Because shipping containers must withstand the harsh open ocean and years of back-and-forth transport, they are built with sturdy components.
When leasing or purchasing a shipping container, you want to know that your expensive equipment or office possessions will be safe from the elements — and steel shipping containers eliminate those worries.
Let’s look at the materials used in shipping containers.
The Strength of Steel
The corrugated wall panels, frame, cross members, and cargo doors are made using Corten Steel, sometimes known as weathering steel. This product is used in shipping-container manufacturing because it is rust-resistant.
Corten steel is weather-resistant steel that could more accurately be termed as an “Atmospheric Corrosion Resistant Steel”. It is a copper chromium alloy steel – this alloy displays a greater level of resistance to atmospheric weathering when compared to other unalloyed steels.
From electricity to locking mechanisms and custom paint to windows, A American Container offers many modifications and accessories to make your shipping container uniquely yours. Contact us today for a quote!
Components of a Shipping Container
Almost all shipping containers have the following features:
Corner castings are the reinforced corner posts of a shipping container. Corner castings have openings for “twist-lock” connections that allow them to connect to other containers or anchor points. They also are strong enough for crane rigging, even when fully loaded with cargo.
The beams or joists that make up the bottom of a shipping container are called cross members; they support the floor of the container. The extra space that the cross members create between the flooring and the ground helps prevent moisture from damaging the bottom of the container.
Cross members allow shipping containers to often be placed without a foundation. The cross members of the floor frame lift the container’s structure from the ground and help mitigate damage caused by the elements.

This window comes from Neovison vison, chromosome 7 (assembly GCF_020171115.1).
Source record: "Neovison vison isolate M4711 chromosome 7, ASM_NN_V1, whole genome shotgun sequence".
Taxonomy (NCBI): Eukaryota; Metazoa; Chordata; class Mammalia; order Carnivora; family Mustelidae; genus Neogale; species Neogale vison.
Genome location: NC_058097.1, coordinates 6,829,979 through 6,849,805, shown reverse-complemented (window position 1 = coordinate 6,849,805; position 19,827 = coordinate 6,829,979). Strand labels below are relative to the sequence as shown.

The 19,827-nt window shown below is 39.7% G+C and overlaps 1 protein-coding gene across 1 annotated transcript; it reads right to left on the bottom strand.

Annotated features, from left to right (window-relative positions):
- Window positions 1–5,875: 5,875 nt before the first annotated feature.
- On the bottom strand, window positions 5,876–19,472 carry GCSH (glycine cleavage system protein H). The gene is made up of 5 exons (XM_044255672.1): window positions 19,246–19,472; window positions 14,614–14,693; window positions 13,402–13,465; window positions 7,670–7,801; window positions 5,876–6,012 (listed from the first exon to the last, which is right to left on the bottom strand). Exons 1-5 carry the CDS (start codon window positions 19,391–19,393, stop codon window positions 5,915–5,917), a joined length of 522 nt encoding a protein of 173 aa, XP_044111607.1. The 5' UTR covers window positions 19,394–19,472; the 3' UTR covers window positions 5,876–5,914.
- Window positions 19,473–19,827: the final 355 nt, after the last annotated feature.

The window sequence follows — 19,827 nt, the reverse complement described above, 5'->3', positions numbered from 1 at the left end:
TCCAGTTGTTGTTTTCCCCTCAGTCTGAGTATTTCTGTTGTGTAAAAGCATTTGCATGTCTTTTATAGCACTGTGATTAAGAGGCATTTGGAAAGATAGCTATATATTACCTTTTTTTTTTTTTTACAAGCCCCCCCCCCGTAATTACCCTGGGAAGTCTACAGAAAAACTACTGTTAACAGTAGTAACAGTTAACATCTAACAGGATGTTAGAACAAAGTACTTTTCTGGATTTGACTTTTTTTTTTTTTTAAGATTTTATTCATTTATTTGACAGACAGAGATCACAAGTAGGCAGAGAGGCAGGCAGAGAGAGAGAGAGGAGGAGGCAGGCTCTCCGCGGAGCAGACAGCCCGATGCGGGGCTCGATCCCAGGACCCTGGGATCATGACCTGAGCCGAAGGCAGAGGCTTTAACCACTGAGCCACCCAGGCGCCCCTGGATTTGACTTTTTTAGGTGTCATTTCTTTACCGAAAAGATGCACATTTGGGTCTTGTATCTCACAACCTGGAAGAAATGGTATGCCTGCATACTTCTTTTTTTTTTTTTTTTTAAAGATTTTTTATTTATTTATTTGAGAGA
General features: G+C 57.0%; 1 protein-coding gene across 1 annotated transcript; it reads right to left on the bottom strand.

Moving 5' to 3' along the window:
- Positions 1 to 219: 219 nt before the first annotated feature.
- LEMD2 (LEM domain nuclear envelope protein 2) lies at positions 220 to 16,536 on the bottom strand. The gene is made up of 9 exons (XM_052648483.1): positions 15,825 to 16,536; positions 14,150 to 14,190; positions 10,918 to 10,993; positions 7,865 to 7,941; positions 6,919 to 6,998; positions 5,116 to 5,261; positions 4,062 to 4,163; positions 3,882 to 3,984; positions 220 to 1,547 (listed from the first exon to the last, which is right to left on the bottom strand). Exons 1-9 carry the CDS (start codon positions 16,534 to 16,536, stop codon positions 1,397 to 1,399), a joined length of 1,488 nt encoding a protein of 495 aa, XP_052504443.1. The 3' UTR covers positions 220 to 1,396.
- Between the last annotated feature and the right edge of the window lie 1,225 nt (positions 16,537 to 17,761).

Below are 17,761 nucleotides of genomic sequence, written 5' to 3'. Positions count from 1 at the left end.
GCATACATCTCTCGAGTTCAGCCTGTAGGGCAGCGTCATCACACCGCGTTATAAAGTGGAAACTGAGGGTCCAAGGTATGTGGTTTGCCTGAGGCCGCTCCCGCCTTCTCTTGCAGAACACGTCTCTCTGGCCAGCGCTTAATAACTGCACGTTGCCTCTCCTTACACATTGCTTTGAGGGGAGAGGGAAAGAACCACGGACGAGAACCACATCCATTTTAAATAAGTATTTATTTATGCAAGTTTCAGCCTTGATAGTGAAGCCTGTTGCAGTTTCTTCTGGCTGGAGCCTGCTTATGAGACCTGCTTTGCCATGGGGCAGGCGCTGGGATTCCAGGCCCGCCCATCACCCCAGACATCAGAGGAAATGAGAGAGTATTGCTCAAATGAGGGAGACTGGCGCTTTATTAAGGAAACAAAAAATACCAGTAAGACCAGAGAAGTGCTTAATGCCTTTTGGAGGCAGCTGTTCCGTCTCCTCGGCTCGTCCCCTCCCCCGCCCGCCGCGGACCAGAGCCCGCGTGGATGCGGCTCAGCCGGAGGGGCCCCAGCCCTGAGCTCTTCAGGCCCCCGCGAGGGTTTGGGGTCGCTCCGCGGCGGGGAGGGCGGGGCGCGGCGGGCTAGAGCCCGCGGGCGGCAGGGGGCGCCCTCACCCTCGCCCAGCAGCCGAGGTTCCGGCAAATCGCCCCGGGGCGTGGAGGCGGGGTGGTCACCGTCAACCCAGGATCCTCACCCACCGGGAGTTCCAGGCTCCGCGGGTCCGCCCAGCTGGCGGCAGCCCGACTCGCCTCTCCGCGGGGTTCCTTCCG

Standard shipping containers come with two openings, called forklift pockets, that are situated along the bottom edge. These reinforced slots allow a container to be hoisted by a forklift.
Note: Some container modifications add weight to the structure, and raising by forklift may be inadvisable, especially with larger, 40-foot containers.
The cargo doors of a shipping container are made of steel and are found at one end of the container, though there are some with doors at both ends.
Easy-locking cargo doors are designed to prevent theft and protect the goods within from inclement weather on long voyages across the ocean.
Marine-Grade Plywood Flooring
Most shipping containers are equipped with marine-grade plywood flooring. Typically, the flooring is infused with a small amount of insecticide to prevent a bug infestation.
Note: These insecticides are not aerosolized, so they only are a risk for insects, not the people who may encounter the flooring.
Since You’re Here: Shipping Container Flooring 101
Reliable Storage Solutions
As you can see, shipping containers’ relatively simple construction makes them the ideal base for modifications to create living spaces, ground-level offices, and job site storage. They also are easy to install and can be modified to include lighting, doors, windows, climate control, and more!
Ready to see how a shipping container can become a functional space for your business? Contact our friendly customer service team at A American Container for an easy, no-hassle quote!
We have answers to your questions and will ensure you get the shipping container that meets your unique needs! Call today — (813) 740-1911.